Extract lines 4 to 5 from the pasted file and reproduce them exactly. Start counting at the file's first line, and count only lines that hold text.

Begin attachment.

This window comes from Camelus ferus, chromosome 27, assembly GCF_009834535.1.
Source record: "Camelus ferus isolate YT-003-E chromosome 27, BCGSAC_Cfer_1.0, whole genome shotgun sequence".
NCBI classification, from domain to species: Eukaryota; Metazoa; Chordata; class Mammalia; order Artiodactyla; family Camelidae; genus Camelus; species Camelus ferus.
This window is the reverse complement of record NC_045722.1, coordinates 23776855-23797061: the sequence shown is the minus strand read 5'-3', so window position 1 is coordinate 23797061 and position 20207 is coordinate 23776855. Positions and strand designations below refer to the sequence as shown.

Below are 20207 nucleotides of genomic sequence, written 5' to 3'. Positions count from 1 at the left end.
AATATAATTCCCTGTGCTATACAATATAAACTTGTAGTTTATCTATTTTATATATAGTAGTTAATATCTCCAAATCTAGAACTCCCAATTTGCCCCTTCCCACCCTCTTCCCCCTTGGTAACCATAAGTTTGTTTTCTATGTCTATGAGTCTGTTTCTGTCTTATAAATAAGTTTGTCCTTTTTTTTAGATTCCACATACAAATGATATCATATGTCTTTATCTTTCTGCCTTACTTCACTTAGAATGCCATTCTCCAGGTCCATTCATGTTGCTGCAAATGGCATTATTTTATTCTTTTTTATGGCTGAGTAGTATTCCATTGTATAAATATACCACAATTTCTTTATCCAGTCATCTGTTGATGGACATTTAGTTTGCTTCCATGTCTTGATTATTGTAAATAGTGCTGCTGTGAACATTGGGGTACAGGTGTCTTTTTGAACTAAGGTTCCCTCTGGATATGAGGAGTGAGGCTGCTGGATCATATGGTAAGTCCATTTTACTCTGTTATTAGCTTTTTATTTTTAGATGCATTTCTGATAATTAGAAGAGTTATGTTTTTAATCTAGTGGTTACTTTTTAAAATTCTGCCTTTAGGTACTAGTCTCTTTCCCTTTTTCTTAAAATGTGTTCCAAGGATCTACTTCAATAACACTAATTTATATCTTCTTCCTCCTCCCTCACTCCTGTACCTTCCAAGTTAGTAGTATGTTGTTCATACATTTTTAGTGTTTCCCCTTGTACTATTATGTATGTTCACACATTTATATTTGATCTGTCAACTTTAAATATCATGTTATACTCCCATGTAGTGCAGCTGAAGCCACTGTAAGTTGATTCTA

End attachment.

This window is the reverse complement of record NC_045722.1, coordinates 23776855-23797061: the sequence shown is the minus strand read 5'-3', so window position 1 is coordinate 23797061 and position 20207 is coordinate 23776855. Positions and strand designations below refer to the sequence as shown.

Below are 20207 nucleotides of genomic sequence, written 5' to 3'. Positions count from 1 at the left end.